Monday, March 9, 2009

A Horrible Idea From The Obama Administration

On Friday, February 27th, a film crew from CNN came to my office to tape my answer to the question, "What do you think of the Obama administration proposal to decrease the charitable tax deduction for those who make $250,000 or more?" As usual, my 15 minute answer on camera was edited down to about 20 seconds on CNN. It aired on The Situation Room show with Wolf Blitzer, the Lou Dobbs show, and AC360 with Anderson Cooper. The piece on AC360 can be viewed if you click here. The bottom line - I said the proposal is a horrible idea.

CNN chose to close the report (on some shows) with the remark (paraphrasing), "A study by the Bank of America indicates that only 7% of the affluent based their giving decisions on the tax advantages." That is not what I read. The Chronicle of Philanthropy News Update of March 3, 2009 summarizes from the Bank of America survey that, "... 47% of people in the survey reported that they would give less" based on a removal of the deduction (the survey posed an all or nothing question, not a % reduction). Furthermore, the head of the Center on Philanthropy which conducted the study with the Bank of America, concluded that:


"Tax incentives do stimulate more giving, and challenges facing the nonprofit sector in 2009 suggest that this might be a good time to provide additional [emphasis added] incentives, rather than reduce the value of the tax deduction for high income households, so that donors with the greatest capacity to give have more reasons to do so."

Since then, the Obama administration has also put out a follow-up from the Office of Management and Budget. Their response to the criticism from me and others (including The Independent Sector, The Partnership for Philanthropy and The Council on Foundations) was threefold. I present their arguments below and my reaction to them:

1. OMB argument: The proposed tax changes would not be imposed during a recession ... Instead it would begin in 2011 - at which point we expect the economy to be recovering.

Reaction: There is no guarantee that the economy will be better and to what degree it will be "recovering". This is all hypothetical. The one thing that is certain is that the Obama administration intends to impose a reduction in the deduction regardless.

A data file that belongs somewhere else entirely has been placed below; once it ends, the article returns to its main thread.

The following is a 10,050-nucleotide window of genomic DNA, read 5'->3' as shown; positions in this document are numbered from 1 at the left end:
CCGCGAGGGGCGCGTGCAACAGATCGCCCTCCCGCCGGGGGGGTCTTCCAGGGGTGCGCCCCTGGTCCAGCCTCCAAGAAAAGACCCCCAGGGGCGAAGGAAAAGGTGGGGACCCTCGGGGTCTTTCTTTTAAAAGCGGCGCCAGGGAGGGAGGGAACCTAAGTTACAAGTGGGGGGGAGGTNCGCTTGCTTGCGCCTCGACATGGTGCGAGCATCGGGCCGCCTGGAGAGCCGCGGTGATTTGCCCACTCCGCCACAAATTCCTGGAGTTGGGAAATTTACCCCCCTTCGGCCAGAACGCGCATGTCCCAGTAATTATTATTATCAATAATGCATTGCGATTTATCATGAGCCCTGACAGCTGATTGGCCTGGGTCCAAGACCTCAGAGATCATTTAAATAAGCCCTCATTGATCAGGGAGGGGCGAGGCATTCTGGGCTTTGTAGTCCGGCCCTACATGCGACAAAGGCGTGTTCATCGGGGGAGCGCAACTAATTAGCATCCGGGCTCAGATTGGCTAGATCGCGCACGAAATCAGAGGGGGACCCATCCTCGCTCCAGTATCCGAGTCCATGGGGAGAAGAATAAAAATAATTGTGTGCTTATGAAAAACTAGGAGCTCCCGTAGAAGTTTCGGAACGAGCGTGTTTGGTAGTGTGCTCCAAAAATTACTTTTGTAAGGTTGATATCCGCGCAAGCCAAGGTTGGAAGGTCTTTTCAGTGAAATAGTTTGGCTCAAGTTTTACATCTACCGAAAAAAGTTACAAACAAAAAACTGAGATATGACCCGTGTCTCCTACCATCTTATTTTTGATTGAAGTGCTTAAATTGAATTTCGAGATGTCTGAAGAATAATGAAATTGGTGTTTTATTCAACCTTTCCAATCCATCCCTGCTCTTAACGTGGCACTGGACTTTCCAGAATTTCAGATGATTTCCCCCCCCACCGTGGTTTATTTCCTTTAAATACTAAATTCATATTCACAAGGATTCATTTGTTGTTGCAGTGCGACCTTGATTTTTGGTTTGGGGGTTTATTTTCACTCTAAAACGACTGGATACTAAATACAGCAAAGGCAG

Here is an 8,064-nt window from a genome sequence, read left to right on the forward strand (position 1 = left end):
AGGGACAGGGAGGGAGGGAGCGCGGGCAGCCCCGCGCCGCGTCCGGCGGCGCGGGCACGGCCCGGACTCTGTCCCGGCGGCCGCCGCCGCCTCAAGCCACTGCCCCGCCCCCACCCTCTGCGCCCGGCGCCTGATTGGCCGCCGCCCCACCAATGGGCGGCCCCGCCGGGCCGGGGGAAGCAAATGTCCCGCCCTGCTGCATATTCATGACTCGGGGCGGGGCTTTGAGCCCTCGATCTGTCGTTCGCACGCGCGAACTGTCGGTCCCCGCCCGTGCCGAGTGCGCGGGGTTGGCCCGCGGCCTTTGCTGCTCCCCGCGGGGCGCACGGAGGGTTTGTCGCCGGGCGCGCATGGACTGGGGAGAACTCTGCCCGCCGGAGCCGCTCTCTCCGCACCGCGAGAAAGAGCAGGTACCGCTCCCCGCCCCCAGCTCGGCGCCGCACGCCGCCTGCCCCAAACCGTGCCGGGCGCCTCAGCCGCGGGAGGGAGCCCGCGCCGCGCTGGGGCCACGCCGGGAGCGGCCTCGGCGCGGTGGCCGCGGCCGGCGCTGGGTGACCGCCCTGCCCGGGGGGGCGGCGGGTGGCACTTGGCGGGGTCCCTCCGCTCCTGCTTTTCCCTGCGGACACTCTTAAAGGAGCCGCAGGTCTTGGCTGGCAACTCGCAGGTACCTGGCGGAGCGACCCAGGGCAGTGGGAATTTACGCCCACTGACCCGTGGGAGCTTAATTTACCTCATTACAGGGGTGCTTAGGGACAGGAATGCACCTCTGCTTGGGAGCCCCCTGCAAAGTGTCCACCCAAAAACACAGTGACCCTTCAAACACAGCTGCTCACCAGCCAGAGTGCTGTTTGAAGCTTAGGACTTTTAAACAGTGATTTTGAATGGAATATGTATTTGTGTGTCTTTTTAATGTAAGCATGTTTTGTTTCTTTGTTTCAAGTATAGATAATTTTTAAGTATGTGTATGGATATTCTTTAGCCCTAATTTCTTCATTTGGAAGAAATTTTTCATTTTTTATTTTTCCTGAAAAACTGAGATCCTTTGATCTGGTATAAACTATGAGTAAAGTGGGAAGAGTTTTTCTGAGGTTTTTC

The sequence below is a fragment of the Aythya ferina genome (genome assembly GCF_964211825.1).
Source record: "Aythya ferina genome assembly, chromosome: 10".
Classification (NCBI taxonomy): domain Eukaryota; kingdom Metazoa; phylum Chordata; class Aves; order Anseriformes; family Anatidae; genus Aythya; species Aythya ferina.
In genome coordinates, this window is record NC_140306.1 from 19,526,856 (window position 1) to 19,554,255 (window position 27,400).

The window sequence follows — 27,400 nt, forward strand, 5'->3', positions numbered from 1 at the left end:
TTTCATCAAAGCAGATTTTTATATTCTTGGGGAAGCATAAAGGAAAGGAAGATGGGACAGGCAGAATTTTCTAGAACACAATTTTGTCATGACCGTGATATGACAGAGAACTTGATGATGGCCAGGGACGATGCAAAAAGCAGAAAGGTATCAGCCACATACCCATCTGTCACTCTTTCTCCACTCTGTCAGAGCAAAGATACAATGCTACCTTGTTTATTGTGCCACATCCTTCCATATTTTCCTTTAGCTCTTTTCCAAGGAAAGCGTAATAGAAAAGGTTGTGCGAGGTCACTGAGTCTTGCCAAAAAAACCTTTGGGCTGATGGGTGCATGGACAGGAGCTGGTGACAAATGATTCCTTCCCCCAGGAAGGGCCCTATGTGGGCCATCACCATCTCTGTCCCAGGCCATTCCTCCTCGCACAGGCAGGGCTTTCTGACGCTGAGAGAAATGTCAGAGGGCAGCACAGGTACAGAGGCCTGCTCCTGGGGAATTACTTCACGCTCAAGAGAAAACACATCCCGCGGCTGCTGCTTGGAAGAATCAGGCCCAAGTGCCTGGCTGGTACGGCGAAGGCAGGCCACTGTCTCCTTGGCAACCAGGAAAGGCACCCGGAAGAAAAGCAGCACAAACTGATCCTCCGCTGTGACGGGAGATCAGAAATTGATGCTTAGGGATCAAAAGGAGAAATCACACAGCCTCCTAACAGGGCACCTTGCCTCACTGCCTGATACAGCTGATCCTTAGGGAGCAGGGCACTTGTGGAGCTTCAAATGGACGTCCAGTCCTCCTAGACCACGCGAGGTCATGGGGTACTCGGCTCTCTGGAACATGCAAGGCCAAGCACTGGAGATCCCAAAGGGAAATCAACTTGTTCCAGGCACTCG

2. OMB argument: The money raised from the limits on itemized deductions would be used as part of the historic $634 billion reserve fund to fund health care reform.

Reaction: This tax change is taking from donations to all categories of charities to give to an array of health care charities and others. It is penalizing the generosity of the affluent. Many charities, both large and small, garner 80% or more of their private contributions from a handful of affluent donors. If these donors reduce their donations, it could have horrific consequences for these charities.

Furthermore, government funding is often the worst type of funding a charity can receive. I know from years of running government funded programs that many of these contracts pay no more than 10% for overhead costs. Charity Navigator considers the best charities to have an overhead rate of 25% (15% for administration and 10% for fundraising) or less. Most 4 star charities are in the 20 to 25% range. So when a charity gets a government contract, it typically is "shooting itself in the foot", financially speaking. The charity will usually have to raise the additional 10 to 15% of its overhead costs from the public. A public where the affluent (80% of the donation pool for many charities) will now be less inclined to give as much. In addition, most government contracts have onerous, time-consuming reporting requirements which further increase overhead costs beyond the normal.

3. OMB argument: There is a question of fairness...If you're a teacher making $50,000 a year and decide to donate $1,000...; you enjoy a tax break of $150. If you are Warren Buffet... you get a $350 deduction...

Reaction: Fairness! The OMB neglects to mention that the overall tax rate for the more affluent households is going to increase from 35% to 39.6% and they are also proposing to eliminate other deductions for this group of tax payers (mortgage interest, as well as state and local taxes). At the same time, that $50,000 teacher (assuming two children) will on average have their overall tax rate go to zero! So let's be fair in our comparisons!

On top of all of the increased taxation mentioned above, most of us have seen a decline in our investments of 50% or so. We are in uncharted waters here. Whereas historically, half of affluent givers may have said that tax deductions do not impact their giving decisions, that does not mean it will continue to be so. As one of our users commented on the Charity Navigator blog,